Schisandra Chinensis, more commonly referred to as Schisandra berries, are an incredible adaptogen capable of boosting energy and endurance. The taste is very potent and is sometimes called the five-flavor-fruit due to its complex flavor profile. Berries can be eaten alone or steeped in tea. Schisandra has a stimulative effect in addition to its adaptogenic qualities and should be incorporated slowly by those sensitive to stimulants.
Tulsi or Ocimum Sanctum, otherwise known as Holy Basil, is aptly named for its truly sacred properties. The herb is often found in many teas and offers a delicious flavor. The powerful adaptogen works to reduce stress and anxiety, both physical and mental. It also helps to combat feelings of depression. During this time where some of us are susceptible to winter blues, Holy Basil makes an excellent and powerful plant ally.
Rhodiola Rosea, is another common adaptogen used by many to support a healthy stress response system. It is used in many blends and supplements designed to help you adapt to life’s stresses. Rhodiola is a beautiful flowering plant. The root of the plant, sometimes referred to as Arctic Root, carries its adaptogenic qualities. Rhodiola helps with fatigue caused by mental and physical stress.
Eleutherococcus senticosus is another powerful adaptogen. The herb simultaneously improves energy levels and assists our stress response system. Eleuthero is particularly effective at combating mental fatigue and improving focus. As we know, mental fatigue is often the result of the exhaustion stage of our body’s stress response system. This herb is an excellent choice if you frequently experience mental fatigue due to anxiety or stress.
Panax Quinquefolius is celebrated for its ability to boost memory, focus, and performance. Sometimes called Panax or American ginseng, the root is used widely by those seeking enhanced mental quickness. While the root assists greatly in this, it also helps promote feelings of calmness and homeostasis. American ginseng is extremely delicious and is incorporated into beverages as well as teas. The adaptogen also comes in powdered, tea, supplement, and tincture form.
Adaptogens come in a variety of forms. Many of the root varieties are available in powder form allowing for easy incorporation into elixirs, tonics, and smoothies. If you have a set regimen for incorporating other herbal allies, it is easy to add the powder to your daily elixirs. Others come in tinctures. Tinctures are concentrated and powerful herbal medicines. I particularly love to put tinctures in citrus juice like orange, pineapple or guava. The citrus juice does an excellent job at masking the taste and cutting the harshness of the alcohol used in the extraction process.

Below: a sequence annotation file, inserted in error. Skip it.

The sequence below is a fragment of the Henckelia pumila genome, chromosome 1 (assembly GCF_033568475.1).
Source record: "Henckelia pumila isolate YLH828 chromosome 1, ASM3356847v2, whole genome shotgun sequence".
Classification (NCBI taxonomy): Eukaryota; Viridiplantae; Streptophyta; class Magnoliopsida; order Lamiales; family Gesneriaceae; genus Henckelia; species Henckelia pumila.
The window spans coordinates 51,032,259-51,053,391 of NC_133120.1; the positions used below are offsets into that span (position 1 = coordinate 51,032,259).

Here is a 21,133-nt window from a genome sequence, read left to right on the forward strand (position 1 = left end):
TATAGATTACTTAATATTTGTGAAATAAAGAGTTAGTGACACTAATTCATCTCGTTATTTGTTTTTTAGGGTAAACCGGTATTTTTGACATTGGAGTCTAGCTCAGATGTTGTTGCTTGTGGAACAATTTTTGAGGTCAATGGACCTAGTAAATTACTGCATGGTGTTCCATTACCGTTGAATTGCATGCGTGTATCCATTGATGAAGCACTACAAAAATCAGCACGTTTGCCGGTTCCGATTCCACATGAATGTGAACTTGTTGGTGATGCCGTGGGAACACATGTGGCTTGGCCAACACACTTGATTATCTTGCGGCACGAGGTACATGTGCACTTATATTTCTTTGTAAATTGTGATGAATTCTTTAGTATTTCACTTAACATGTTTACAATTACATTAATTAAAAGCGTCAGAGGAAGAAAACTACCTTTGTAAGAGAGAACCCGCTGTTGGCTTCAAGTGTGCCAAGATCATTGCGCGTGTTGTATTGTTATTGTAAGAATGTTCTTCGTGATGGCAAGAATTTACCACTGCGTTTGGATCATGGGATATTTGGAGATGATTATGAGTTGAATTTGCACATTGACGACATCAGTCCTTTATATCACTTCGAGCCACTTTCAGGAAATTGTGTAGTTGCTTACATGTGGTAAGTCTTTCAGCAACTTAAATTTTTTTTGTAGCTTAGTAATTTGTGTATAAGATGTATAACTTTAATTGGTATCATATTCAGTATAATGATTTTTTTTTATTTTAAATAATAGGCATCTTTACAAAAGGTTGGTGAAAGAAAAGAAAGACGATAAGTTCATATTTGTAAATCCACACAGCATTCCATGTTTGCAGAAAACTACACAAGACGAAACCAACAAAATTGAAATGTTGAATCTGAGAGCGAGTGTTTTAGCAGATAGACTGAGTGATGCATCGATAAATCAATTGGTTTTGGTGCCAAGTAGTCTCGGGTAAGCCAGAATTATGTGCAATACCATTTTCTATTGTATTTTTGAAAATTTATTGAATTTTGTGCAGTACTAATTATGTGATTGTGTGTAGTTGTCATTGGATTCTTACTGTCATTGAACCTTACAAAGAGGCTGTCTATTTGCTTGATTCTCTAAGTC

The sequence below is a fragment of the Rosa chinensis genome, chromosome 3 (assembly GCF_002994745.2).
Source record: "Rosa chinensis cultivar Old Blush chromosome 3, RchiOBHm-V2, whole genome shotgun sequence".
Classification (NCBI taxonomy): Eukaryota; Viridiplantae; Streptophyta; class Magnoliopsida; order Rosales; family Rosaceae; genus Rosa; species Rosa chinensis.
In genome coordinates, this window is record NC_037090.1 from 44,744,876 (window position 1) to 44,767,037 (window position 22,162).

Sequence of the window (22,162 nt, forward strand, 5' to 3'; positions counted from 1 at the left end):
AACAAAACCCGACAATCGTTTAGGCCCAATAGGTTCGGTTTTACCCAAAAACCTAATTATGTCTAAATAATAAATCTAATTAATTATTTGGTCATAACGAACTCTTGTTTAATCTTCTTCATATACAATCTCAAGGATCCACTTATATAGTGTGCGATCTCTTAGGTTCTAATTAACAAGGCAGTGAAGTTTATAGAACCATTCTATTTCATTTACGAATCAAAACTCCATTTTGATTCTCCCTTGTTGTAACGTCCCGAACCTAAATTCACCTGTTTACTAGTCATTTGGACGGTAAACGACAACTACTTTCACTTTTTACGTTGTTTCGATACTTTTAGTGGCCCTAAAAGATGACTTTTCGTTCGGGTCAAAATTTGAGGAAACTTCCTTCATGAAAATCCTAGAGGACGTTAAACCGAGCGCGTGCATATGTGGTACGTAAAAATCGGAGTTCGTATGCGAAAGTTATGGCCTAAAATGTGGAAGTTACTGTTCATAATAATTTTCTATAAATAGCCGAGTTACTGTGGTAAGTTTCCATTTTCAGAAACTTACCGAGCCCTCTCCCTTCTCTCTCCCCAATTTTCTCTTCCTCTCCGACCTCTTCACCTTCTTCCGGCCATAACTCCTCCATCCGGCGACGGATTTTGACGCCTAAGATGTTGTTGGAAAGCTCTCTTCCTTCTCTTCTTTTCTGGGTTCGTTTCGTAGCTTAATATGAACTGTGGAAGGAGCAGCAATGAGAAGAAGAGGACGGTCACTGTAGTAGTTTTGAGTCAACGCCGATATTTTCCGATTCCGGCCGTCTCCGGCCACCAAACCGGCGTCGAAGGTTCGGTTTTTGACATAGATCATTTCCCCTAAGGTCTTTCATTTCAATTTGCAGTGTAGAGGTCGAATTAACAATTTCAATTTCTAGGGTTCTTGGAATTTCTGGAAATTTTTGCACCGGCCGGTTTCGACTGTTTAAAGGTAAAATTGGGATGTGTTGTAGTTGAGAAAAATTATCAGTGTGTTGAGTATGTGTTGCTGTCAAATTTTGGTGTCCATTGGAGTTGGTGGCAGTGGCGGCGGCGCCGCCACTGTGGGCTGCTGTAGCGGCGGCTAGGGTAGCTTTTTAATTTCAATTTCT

Teas are another amazing way to incorporate adaptogens into our lives. One of the added benefits of tea is the opportunity to set an intention and practice a ritual around the making and enjoying of the beverage. There is something so calming about setting the kettle on the stove, picking out our favorite mug, and inhaling the fragrant steam as our tea steeps. Holding the warm cup in your hands and sitting down for a few minutes incorporates a sense of calming and peace. Golden Poppy carries an excellent blend of oat straw, nettle, goji berry, ginger, and ashwagandha in the AdaptiTea blend. The loose leaf tea combines a wonderful and fragrant taste with a crafted blend of adaptogenic herbal allies.
Herbal medicine is truly an amazing and magical practice. Most of our herbal allies carry various benefits. Adaptogens are equally versatile. Certain varieties of these herbs help assist our bodies in many beneficial ways.
Many of the herbal adaptogens we’ve discussed also carry immune boosting properties. Boosting our immune defense system is a fantastic way to protect ourselves, especially during this time of year where respiratory illnesses are common. Since stress is often linked to a weakened immune system, taking adaptogens will help thwart the negative effects your stress may be having on your immune system. The following adaptogenic herbs also help support a healthy functioning immune system:
We often associate stress relief with relaxation and slowing down. While this is incredibly important, there are adaptogens capable of assisting our stress response while also boosting energy and endurance. These types of herbs are especially beneficial to students, parents, and those of us with energy demanding jobs. Our day to day responsibilities often require energy and endurance. While a cup of lavender and chamomile tea is a fantastic way to unwind at the end of the day, it may not benefit our focus and energy levels during the day. These adaptogenic herbs also help to boost energy and endurance throughout the day: